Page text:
Innovative tools for weather-related disasters

How technology is helping with facility resilience and restoration
Wednesday, January 10, 2024
By Jim Mandeville

According to Catastrophe Indices and Quantification Inc. (CatIQ), Canada was insured losses exceeding $3 billion for weather-related events in 2023. Wildfires in British Columbia, the summer storms that swept across Alberta and Nova Scotia’s devastating flooding events were front and centre.

As the country contends with these catastrophic weather events, the need for resilience and mitigation becomes more pressing. Many technologies figure highly into disaster resilience and property restoration and can be of great interest to facility managers for buildings in affected regions.

Satellite communication 

The failure of power lines and telecoms in the aftermath of disasters like Hurricane Fiona make communication more difficult as crews work to ensure that critical community infrastructure is able to function again quickly. Teams can operate off a mix of satellite and cell-based internet to ensure timely communications. Satellite communication (Starlink) can be utilized when communications are down, especially in the event of a large, area-wide event. The proliferation and improvements of satellite phones and satellite adapters for cell phones has also made the world a lot easier and a lot safer for people when operating in disaster areas or very remote areas.


The ability to get a birds-eye or aerial view of roofs and building structures that are above eye level is crucial. Drones offer a safer working environment by keeping people off ladders and roofs while providing documentation through recorded images. They also give a previously unavailable perspective for photographs (true overhead rather than a person standing on the roof). Using them can dramatically speed up inspection time as it takes only seconds to get a drone in the air compared to setting up a ladder and safety equipment.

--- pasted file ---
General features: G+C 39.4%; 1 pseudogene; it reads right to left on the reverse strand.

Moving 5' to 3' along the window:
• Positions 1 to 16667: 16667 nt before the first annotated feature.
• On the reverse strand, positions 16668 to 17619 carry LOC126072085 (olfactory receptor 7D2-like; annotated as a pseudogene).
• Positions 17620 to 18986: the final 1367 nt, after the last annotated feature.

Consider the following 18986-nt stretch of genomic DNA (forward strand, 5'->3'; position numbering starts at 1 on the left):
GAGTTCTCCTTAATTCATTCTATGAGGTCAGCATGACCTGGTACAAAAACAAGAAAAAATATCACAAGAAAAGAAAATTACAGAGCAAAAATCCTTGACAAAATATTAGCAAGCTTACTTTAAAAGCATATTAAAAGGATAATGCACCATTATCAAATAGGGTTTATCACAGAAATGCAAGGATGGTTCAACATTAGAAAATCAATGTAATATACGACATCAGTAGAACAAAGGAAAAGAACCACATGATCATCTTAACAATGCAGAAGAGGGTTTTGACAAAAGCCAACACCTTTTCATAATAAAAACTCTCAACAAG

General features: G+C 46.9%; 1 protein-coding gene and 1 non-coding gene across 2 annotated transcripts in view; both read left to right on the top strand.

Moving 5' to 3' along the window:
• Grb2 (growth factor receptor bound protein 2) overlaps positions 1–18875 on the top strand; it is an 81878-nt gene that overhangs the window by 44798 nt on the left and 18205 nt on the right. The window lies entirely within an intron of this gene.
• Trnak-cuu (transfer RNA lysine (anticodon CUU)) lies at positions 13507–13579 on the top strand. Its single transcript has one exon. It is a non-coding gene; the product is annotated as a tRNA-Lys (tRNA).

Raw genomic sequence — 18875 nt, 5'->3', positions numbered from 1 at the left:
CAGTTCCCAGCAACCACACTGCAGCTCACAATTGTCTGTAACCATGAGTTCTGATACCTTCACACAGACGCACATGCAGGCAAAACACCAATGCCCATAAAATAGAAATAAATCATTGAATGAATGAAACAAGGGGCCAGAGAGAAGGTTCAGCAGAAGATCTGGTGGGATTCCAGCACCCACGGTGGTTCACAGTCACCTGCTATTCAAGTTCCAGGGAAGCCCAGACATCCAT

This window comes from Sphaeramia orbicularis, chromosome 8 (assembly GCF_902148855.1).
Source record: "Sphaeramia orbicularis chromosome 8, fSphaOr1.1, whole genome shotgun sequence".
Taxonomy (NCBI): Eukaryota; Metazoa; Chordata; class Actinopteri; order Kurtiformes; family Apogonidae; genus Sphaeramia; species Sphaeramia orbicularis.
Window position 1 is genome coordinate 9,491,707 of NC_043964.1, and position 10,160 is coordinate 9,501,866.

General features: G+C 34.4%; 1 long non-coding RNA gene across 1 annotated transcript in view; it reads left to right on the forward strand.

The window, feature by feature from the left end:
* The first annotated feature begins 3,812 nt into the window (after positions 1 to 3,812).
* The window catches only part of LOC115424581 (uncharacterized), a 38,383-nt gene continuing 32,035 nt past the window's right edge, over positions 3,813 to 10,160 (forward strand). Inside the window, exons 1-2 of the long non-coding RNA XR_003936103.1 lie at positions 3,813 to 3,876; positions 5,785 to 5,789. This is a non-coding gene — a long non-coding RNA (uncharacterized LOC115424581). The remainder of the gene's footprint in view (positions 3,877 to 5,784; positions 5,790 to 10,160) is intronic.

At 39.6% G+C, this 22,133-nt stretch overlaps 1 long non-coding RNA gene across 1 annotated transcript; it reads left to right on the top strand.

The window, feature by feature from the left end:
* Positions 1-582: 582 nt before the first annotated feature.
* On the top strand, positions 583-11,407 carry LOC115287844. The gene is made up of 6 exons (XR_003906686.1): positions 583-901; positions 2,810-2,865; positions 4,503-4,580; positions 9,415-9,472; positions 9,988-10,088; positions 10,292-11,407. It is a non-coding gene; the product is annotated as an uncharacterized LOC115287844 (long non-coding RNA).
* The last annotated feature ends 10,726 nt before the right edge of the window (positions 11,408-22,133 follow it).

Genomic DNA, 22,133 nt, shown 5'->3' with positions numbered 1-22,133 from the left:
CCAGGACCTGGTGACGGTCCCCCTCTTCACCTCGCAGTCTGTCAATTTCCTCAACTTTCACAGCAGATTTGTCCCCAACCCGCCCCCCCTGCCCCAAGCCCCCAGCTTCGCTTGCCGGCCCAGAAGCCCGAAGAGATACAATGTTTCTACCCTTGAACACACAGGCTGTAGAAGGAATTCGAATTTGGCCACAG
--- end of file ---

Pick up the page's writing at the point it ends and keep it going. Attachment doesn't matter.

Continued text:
Property technology

Water-related events are among the biggest challenges for first responders in Canada. In fact, 70 per cent of restoration emergency responses are for property damage caused by these events.

IoT water monitoring works to alert facility managers about potential leaks, water flow abnormalities, and humidity levels. Using technology and receiving alerts when abnormalities are detected helps get a head start in responding to a potential problem and can potentially reduce the risk of experiencing a major loss.

3D imaging

Restoration teams use technologies to create high-definition 3D models and images of properties. This allows teams to document losses in previously impossible detail. This sort of record keeping eliminates disagreements and conflicts with respect to the extent of damage and what the property looked like at set points throughout the process. It also allows adjusters, brokers, or other materially interested parties an ability to walk through the loss, even though they may be physically located on the other side of the country or the other side of the world.

Enabling mobility

Mobile solutions also reduce the need to return to an office to file documentation and can be done right at the job site for better recording and accuracy of the site situation. Facility managers can get access to property restoration companies through mobile apps that connect them directly with emergency restoration services.

Facility managers have several ways to speed up recovery from weather-related issues, fires, mechanical flooding and incidents needing property restoration and mitigation.

While there is no way to guarantee complete protection from weather-related events, preparedness and awareness of the professional technology and services available will help facility managers get a leg up.

Jim Mandeville is SVP, Large Loss North America for First Onsite Property Restoration.


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